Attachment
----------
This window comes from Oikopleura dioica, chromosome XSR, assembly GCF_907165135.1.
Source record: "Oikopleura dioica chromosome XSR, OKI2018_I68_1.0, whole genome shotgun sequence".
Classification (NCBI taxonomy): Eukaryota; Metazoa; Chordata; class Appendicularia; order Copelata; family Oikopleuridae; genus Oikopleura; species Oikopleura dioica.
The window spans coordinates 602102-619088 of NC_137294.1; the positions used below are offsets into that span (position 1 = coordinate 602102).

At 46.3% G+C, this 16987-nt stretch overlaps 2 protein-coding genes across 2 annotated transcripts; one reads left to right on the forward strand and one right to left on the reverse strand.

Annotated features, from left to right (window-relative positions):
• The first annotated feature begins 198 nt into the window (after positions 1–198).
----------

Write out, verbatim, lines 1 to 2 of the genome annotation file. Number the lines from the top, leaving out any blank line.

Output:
This window comes from Oikopleura dioica, chromosome XSR, assembly GCF_907165135.1.
Source record: "Oikopleura dioica chromosome XSR, OKI2018_I68_1.0, whole genome shotgun sequence".